In its earliest sense, Lent referred to the lengthening of days in the spring. The association of the term with fasting is more recent, especially in the English speaking world.

But the custom of fasting in the days before Easter has been practised since the first Christian centuries. The forty weekdays preceding Easter (our ‘Lenten fast’) has a long history.

This time of fasting is first mentioned in the Council of Nicea in A.D. 325, the number forty evidently suggested by the forty day fasts of Moses, Elijah, and of course of our Lord Himself.

Until recent times, the emphasis of this period has been on physical fasting and discipline such as the abstaining from certain foods (usually meat), and the reduction in the number or the size of meals. The careful regulation of bodily desires and appetites continues its importance for many of us, but such watchful concern can become superficial and hide the significance of what we are really doing.

Our souls will not necessarily become lighter through physical denial. The Lenten fast is a special time for renewed penitence, increased awareness of the needs of others (the old term is ‘almsgiving’), and the regular exercise of religious devotion through prayer and worship.

I suppose I’m like others - always seeking action or accomplishment, even in the midst of a ‘good’ Lenten fast. Yet I’d like to learn also how to use these days of Lent contemplatively, as T.S. Eliot commends in “Ash Wednesday” (1930), a deeply reflective poem that he wrote on the eve of his conversion to the Christian faith: ‘Teach us to care and not to care / Teach us to sit still’, he prays.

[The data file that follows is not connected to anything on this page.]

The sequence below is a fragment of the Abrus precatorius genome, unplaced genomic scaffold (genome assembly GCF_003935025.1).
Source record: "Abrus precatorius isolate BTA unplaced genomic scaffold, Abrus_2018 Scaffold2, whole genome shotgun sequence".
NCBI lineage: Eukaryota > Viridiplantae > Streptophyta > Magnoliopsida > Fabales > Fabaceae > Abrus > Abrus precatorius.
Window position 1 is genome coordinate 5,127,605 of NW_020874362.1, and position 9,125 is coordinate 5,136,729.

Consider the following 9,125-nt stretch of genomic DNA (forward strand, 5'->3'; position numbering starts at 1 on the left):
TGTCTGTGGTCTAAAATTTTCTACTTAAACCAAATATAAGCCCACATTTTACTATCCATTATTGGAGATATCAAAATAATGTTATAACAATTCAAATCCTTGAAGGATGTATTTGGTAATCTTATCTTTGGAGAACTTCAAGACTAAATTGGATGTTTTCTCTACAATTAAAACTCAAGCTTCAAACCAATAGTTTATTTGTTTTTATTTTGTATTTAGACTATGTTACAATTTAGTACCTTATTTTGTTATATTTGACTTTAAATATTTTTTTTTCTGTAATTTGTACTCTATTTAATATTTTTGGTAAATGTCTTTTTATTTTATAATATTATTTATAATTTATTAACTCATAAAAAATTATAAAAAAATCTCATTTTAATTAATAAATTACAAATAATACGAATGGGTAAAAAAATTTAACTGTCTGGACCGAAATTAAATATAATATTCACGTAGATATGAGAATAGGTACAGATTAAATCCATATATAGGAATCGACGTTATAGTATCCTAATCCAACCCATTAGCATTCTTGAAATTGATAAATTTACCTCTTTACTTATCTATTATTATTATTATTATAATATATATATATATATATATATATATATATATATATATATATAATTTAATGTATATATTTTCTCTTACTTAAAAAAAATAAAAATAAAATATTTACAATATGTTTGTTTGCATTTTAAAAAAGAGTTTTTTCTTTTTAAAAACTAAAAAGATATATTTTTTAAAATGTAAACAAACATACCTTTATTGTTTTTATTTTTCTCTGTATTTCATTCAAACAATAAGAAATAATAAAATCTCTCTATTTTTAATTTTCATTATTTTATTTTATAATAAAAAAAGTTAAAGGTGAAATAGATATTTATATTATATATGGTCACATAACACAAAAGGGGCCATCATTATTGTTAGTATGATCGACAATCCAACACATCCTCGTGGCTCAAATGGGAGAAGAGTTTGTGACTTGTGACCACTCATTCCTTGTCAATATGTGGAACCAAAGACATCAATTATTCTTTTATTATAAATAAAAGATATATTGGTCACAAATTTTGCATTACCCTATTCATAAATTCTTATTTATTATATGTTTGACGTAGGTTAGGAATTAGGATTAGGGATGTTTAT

Perhaps during this Lenten fast one might reflect on the trust from which best action must surely spring: ‘My soul, wait thou in silence upon God: / for my hope is in him’ (Ps. 62: 5).

George Herbert captures something of what I am trying to say in his poem “Lent” (1633). He begins, ‘Welcome dear feast of Lent’, and observes that ‘The humble soul composed of love and fear / Begins at home’. Then at the end of the poem he urges us to reach out into the world and embrace those who have been deprived of its abundance:

...Lord instruct us to improve our fast

By starving sin and taking such repast,

As may our faults control:

That ev’ry man may revel at his door,

Not in his parlour; banqueting the poor,

And among those his soul.

This is the story of conversion, of that always incomprehensible moving of the Holy Spirit. In looking inward, one is enabled also to see outward.

Fasting leads to a feast.

Paul Stanwood, a member of St. James’ parish in Vancouver, is professor emeritus of English literature at the University of British Columbia. His field is the Renaissance and seventeenth-century English literature, and he is a world authority on the poet John Milton.